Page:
Members of the Ivano-Frankivsk Open World Delegation who visited Arlington from the Ukraine for 10 days include, from left: Igor Rudko, Oleksandra Fedoruk (president of the Ifano Frankivsk/Arlington Sister City organization), Ambassador Oleksandr Motsky, Oleksandra, Andriy Farmuha and Mykola Havryliak.
They arrived as strangers but left filled with optimism and ideas for how to improve their own home, half a world away.
A group of young men and women from Ivano-Frankivsk, a city in western Ukraine, spent a week and a half in Arlington as part of the Open World Delegation, an international exchange partnership headquartered in Washington, D.C., to visit with cultural and business leaders here. The goal is to see how other similar-sized communities support development while exploring a different city in another country.
And while the group enjoyed their time in Arlington and Washington, visiting groups as varied as the Arlington Agency on Aging and the Northern Virginia Technology Council, their hearts were firmly in their homeland and the opportunities they would take back.
"We'd like to keep visiting but we don't want to emigrate" to the U.S., said Andriy Farmuha, one of the delegates, through interpreter Peter Voitsekhovsky. "We want to change to make it more like the U.S. at home. We'd like to be on par with the U.S." in terms of the opportunities people have to work together to make their community better.
"We've realized people here are not very different from our country," added Mykola Havryliak. "We can work to accomplish the same environment in Ukraine, where people have more opportunities to create a better place to live."
This was not the first exchange trip between Arlington and Ivano-Frankivsk, which have been sister cities for several years, said Andrew Tsintsiruk, president of the Ivano-Frankivsk Committee with the Arlington Sister City Association and himself a native of Ukraine. The program is sponsored by Congress in partnership with the U.S.-Ukraine Foundation and has a special focus on the development of non-governmental organization. There are four or five program events each year between the two countries in addition to the exchange trip, which last year featured a handful of Arlington Public School students going to Ukraine for two weeks.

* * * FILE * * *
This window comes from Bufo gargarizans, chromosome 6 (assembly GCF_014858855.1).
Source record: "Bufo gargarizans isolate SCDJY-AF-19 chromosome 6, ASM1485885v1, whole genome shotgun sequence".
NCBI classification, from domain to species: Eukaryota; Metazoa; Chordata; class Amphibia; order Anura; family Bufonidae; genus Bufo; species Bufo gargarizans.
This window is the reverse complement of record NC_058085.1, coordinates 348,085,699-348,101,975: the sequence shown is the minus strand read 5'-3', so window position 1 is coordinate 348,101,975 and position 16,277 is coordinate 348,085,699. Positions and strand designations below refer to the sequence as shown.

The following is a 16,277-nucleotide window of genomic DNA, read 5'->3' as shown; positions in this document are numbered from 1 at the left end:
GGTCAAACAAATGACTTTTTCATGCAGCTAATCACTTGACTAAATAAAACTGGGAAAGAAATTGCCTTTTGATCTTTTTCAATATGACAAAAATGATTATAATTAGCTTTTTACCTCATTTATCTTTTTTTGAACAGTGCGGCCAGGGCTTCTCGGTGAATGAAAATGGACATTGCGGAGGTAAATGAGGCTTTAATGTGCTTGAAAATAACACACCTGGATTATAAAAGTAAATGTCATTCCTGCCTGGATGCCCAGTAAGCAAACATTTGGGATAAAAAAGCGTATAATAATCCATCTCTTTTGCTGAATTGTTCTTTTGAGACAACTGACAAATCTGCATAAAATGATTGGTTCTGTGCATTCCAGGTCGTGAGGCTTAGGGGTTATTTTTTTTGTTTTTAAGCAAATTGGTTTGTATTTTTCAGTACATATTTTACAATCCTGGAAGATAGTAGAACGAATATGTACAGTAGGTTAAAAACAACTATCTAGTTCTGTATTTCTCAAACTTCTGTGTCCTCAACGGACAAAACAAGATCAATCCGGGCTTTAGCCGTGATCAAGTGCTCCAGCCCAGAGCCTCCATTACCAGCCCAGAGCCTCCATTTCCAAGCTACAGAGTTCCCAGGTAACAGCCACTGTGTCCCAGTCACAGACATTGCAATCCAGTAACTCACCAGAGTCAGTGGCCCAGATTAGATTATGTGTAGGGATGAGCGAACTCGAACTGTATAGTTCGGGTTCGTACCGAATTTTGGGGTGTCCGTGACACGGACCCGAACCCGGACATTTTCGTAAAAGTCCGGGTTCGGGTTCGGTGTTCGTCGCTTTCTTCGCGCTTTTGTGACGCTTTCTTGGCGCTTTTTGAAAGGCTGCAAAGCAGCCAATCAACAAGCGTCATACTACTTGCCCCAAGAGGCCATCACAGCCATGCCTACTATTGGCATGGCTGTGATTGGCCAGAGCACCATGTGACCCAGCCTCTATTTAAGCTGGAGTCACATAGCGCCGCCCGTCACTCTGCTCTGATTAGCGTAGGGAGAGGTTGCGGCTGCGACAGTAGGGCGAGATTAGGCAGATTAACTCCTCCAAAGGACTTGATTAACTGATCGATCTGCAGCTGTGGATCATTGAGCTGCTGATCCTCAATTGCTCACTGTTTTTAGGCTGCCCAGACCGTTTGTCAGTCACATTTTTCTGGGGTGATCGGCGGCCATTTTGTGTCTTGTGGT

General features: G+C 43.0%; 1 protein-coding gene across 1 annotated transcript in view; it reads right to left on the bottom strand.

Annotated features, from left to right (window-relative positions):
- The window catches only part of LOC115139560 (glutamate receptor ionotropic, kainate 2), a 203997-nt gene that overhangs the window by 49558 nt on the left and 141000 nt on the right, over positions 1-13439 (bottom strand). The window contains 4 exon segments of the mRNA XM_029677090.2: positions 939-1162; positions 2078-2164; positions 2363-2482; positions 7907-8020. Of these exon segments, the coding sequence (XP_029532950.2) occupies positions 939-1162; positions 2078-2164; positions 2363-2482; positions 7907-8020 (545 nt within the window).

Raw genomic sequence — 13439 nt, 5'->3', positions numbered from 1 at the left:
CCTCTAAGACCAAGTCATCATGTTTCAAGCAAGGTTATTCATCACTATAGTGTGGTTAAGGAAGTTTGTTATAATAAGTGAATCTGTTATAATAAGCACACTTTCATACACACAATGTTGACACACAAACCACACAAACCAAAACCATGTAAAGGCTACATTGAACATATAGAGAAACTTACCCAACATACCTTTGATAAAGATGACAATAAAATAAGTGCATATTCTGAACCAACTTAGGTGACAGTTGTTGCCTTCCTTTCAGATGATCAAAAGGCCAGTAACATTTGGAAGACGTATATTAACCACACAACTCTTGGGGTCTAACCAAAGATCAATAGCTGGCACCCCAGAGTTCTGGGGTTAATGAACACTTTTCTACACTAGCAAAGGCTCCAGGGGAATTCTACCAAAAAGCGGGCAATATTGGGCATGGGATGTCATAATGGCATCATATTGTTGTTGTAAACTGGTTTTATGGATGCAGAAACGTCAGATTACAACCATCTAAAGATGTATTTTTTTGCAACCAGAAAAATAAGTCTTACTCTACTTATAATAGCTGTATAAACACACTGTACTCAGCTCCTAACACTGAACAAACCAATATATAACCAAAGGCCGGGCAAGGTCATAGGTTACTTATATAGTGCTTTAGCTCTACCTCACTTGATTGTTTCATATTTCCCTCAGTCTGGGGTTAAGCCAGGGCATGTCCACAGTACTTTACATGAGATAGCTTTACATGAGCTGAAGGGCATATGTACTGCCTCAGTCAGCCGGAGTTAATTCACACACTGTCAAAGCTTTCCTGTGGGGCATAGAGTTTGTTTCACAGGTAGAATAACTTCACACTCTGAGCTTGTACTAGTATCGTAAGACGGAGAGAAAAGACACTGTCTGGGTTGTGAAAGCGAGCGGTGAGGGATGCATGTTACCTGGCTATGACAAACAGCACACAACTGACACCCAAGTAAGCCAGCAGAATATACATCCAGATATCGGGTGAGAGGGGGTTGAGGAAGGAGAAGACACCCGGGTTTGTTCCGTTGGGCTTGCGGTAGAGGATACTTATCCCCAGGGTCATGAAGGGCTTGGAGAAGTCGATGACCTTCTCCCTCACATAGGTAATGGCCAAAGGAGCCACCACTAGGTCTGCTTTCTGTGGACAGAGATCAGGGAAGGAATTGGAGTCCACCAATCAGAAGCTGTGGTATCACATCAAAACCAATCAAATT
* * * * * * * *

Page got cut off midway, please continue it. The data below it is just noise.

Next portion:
That trip culminated in a big party in Ivano-Frankivsk where the Americans were treated "like celebrities," Tsintsiruk said.
There was an equally warm reception for the group in Arlington this time around, as a reception at the Embassy of Ukraine drew more than 120 people from across Northern Virginia and Washington, D.C., he said.
Of course, an international exchange trip to a new culture brought a few surprises.
"One thing we saw that was surprising was so many people who do volunteer work, older people who work at NGOs," Havryliak said. "In our country, people at retirement age are far less active. Here, it's the other way around. Once they retire, they're more active, it seems. My host, who is retired, five days a week he has a different volunteer job with a different organization. That's impressive!"
Oleksandra "Leysa" Fedoruk, president of the Ivano-Frankivsk Sister City Association, who gave an interview with Voice of America last Thursday, said it was good for her and the other delegates to see how many Arlington residents are "active constituents. They are fulfilling their rights and they're involved with their life. Good for them."
In her own community, "people are not so very active," but she said she hoped that might change over time.
The group went back to Ukraine on Saturday but hoped to return in the future.
"Thank you to Arlington ... for offering us such hospitality," Fedoruk said.
She wasn't the only one with an eye to the future.
"This cross-cultural visit is an exchange of knowledge between Ivano-Frankivsk and Arlington, and particularly an acknowledgement of what Ukraine can bring to the world," said Malcolm Phillips, chair of the Arlington Sister City Association Board. "The Ivano-Frankivsk and Arlington Sister City partnership will grow even stronger, and through the various meetings, friendships and professional connections explored during this time, we will be excited to see what springs from the seeds planted in both cities."